Thursday, September 29th | 5 Tishri 5783

September 13, 2018 11:26 am

OECD Report Sheds Light on Education Spending in Israel

avatar by

Israeli Prime Minister Benjamin Netanyahu visits children on the first day of the school year in Yad Binyamin on Sept. 2, 2018. Photo: Avi Ohayon/GPO. – A new Organization for Economic Cooperation and Development (OECD) report released on Tuesday shows that Israel invests below the average on education compared to other member countries.

The “Education at a Glance” report reveals that Israel spends about 6 percent less per elementary school child, 24 percent less per high school student and 41 percent per post-high school student than the OECD average.

Spending on preschool education was found to be just 20 percent of the OECD average, although some of the disparity is believed to be due to participation of a substantial number of students in private schools or home schooling.

The number of students per classroom was second to highest in the OECD, with 25 to 29 students per classroom compared to 21 to 23 in the rest of the OECD.

Related coverage

September 29, 2022 2:38 pm

Changing Israel’s High-Tech Map: Government Launches Pilot For Tech Centers in Peripheral Towns

Israel is launching a national pilot program to expose young adults living in peripheral areas to high-tech studies as the...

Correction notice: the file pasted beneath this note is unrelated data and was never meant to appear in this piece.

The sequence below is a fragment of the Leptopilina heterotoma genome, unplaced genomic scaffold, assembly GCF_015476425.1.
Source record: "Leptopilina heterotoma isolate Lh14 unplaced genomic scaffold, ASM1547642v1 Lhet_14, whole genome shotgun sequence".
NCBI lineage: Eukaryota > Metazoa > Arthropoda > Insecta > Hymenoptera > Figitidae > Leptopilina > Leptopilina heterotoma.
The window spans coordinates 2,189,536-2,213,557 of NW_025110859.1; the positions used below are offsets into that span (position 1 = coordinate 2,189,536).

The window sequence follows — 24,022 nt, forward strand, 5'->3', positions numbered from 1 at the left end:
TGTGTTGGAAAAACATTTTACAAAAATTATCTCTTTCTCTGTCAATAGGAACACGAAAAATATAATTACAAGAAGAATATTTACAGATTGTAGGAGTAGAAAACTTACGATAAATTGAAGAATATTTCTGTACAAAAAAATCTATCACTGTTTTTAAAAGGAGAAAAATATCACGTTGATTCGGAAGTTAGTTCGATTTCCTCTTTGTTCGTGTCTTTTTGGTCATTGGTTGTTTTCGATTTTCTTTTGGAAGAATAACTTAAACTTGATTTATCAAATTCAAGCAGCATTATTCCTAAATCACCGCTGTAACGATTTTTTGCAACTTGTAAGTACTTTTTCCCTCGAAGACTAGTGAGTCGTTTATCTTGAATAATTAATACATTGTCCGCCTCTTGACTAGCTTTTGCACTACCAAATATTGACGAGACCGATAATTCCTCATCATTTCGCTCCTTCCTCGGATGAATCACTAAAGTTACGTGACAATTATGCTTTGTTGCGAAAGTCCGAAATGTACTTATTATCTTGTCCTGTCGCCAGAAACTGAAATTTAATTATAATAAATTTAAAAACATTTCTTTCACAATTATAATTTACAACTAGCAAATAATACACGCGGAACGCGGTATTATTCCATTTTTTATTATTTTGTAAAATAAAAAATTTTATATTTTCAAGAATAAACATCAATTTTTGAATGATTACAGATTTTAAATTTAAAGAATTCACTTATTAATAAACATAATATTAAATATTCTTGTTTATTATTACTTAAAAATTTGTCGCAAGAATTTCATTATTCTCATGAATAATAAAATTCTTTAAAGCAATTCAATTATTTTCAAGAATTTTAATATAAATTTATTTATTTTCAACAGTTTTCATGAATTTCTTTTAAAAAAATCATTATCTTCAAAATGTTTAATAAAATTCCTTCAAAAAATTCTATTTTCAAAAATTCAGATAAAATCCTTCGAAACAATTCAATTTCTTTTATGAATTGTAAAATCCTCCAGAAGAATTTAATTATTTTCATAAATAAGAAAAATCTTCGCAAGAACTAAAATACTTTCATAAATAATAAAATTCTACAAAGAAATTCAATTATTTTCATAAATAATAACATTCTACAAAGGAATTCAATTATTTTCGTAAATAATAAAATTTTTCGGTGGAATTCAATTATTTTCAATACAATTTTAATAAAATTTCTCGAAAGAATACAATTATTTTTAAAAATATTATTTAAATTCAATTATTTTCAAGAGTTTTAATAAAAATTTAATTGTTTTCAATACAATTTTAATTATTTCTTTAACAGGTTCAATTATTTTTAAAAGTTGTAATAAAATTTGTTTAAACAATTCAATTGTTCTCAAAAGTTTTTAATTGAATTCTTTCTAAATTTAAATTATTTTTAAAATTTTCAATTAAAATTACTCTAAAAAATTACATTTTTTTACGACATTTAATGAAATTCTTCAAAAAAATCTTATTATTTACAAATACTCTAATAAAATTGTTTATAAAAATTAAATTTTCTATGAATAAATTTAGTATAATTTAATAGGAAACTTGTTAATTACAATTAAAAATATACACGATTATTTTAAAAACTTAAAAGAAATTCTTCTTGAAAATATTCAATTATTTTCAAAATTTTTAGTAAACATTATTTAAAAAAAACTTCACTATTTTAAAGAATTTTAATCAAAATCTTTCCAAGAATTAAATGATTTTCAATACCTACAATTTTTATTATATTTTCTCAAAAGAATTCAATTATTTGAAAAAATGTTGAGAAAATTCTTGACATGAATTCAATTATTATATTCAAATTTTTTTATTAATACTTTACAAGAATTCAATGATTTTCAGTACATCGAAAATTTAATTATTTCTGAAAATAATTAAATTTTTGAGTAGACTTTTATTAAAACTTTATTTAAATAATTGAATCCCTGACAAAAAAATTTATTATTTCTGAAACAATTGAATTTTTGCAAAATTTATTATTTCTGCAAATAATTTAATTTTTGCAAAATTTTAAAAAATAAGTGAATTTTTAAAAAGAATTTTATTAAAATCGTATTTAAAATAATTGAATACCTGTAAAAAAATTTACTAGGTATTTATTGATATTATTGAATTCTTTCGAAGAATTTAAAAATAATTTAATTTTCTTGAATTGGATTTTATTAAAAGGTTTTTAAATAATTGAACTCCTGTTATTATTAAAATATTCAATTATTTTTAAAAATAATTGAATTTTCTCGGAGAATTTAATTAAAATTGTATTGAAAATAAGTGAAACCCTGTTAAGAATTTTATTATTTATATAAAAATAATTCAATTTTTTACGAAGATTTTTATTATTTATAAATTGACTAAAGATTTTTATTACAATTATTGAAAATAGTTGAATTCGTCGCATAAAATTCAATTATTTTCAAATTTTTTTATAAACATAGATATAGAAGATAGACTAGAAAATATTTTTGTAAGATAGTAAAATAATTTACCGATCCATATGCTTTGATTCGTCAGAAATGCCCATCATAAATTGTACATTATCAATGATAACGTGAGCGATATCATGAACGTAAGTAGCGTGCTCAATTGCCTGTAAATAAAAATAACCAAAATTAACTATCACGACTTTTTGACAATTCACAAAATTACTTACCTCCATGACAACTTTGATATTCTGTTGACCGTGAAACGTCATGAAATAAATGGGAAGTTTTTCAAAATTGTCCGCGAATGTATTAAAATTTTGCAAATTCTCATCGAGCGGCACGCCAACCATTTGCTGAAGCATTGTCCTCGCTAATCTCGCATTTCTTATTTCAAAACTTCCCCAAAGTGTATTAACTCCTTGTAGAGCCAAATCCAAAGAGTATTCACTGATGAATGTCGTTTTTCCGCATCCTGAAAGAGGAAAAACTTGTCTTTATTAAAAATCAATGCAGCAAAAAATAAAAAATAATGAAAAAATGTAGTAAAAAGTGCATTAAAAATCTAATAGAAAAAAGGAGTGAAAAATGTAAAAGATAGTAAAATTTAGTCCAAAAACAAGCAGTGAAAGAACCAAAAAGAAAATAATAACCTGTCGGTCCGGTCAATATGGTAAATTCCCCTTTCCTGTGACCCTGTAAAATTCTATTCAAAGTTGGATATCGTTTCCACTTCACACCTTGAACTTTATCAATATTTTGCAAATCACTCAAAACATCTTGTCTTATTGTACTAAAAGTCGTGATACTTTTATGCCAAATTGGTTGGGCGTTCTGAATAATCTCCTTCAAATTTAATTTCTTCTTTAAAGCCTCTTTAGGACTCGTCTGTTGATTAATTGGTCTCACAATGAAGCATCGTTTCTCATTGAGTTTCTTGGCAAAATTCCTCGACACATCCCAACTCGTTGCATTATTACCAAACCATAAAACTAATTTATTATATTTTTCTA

Though work hours and salaries for teachers have increased in recent years, teaching time for students is lower than the OECD average, with starting teacher salaries being lower than the average Israeli wage and slower to progress than in other countries.

The study noted that the public investment in early-childhood education increased by 12 percent between 2004 and 2015, as compared to just 5 percent across the OECD. Between 2010 and 2015, spending in Israel on educational institutions from elementary through university increased a whopping 35 percent, compared to a mere 4 percent on average across OECD countries.

Israel does spend 6 percent of its gross domestic product on education, compared to 5 percent in the rest of the OECD.

Share this Story: Share On Facebook Share On Twitter

Let your voice be heard!

Join the Algemeiner

This site is protected by reCAPTCHA and the Google Privacy Policy and Terms of Service apply.